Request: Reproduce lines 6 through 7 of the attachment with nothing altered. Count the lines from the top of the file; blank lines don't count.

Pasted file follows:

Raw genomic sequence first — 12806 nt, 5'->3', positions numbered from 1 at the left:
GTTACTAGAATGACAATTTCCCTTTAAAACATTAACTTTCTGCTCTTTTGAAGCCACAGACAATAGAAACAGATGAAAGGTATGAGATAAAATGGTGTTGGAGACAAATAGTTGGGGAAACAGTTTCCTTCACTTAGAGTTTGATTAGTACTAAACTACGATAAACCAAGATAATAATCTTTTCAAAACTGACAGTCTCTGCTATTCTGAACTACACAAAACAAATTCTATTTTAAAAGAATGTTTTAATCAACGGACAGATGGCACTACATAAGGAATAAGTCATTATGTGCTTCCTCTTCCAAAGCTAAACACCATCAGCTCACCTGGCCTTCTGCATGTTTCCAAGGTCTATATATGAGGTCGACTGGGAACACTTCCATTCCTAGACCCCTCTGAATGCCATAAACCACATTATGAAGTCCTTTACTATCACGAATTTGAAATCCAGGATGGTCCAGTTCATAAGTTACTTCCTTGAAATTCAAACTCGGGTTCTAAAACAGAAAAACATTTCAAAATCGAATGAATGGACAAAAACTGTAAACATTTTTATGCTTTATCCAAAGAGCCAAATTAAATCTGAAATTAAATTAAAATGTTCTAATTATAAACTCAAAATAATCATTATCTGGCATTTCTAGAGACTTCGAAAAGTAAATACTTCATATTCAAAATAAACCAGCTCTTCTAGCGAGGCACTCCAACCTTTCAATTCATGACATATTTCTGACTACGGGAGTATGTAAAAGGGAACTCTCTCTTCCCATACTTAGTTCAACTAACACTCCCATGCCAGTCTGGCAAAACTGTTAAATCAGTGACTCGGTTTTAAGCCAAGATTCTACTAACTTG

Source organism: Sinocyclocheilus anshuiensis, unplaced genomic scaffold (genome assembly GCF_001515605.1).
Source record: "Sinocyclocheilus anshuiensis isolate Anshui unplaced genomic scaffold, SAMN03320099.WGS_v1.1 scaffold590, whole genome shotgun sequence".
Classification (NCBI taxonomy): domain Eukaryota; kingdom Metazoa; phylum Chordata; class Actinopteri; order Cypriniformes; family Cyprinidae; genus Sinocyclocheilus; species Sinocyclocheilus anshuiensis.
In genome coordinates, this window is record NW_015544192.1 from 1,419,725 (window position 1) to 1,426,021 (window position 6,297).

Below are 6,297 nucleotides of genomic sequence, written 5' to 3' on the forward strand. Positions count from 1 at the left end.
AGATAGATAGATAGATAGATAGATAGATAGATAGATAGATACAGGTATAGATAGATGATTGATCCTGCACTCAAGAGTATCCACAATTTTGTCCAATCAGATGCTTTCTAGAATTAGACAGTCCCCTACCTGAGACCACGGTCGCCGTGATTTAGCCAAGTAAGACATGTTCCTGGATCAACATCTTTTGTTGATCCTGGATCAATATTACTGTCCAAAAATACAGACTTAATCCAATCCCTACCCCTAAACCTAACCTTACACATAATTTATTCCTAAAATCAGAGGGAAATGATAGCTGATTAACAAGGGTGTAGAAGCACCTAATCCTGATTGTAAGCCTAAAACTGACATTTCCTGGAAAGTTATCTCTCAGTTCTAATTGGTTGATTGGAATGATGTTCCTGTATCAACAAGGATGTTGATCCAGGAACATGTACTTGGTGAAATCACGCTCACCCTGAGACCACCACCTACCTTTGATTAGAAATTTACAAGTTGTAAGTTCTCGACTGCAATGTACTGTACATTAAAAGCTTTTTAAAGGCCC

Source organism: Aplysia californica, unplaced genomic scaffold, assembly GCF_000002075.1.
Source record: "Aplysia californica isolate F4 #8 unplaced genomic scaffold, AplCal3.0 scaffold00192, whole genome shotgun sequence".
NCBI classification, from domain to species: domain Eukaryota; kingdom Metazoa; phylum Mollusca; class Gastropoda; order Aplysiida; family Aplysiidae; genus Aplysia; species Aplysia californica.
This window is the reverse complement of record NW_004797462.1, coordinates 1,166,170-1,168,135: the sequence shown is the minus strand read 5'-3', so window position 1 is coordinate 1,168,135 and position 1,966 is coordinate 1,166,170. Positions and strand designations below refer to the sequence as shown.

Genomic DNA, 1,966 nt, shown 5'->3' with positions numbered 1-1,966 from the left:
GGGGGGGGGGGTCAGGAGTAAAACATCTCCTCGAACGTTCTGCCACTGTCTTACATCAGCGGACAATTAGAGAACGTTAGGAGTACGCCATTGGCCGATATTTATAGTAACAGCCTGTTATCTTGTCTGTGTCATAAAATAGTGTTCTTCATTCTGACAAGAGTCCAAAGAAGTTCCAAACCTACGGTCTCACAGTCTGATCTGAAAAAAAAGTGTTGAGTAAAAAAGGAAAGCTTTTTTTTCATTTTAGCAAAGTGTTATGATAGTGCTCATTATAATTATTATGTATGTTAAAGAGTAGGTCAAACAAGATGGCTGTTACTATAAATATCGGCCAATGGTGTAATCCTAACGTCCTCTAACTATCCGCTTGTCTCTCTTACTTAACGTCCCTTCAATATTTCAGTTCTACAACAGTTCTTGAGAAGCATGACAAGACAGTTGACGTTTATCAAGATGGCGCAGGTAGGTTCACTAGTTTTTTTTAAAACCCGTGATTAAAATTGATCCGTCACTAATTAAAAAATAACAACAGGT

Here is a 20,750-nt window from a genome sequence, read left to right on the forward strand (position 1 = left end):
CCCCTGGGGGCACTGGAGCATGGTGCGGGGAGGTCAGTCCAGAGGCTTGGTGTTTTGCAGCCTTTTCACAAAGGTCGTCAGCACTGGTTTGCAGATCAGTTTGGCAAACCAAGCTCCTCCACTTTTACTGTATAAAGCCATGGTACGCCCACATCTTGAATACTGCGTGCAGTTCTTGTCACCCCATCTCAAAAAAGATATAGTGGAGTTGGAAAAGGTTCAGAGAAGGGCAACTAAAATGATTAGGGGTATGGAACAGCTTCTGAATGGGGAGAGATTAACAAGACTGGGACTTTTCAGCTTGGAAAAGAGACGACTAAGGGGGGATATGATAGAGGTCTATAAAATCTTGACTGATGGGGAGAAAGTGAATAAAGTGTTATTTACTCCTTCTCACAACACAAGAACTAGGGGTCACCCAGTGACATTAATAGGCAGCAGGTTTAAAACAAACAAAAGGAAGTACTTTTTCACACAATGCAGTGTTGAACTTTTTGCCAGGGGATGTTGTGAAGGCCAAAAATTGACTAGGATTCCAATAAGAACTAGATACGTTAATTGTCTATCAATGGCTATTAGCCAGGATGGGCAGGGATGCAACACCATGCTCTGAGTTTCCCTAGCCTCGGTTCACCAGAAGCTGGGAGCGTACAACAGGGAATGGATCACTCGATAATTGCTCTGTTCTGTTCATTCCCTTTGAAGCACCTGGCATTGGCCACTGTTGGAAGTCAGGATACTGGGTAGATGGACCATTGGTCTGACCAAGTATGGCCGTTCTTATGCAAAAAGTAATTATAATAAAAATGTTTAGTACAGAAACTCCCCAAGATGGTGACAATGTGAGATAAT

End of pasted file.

In genome coordinates, this window is record NW_015544192.1 from 1,419,725 (window position 1) to 1,426,021 (window position 6,297).

Below are 6,297 nucleotides of genomic sequence, written 5' to 3' on the forward strand. Positions count from 1 at the left end.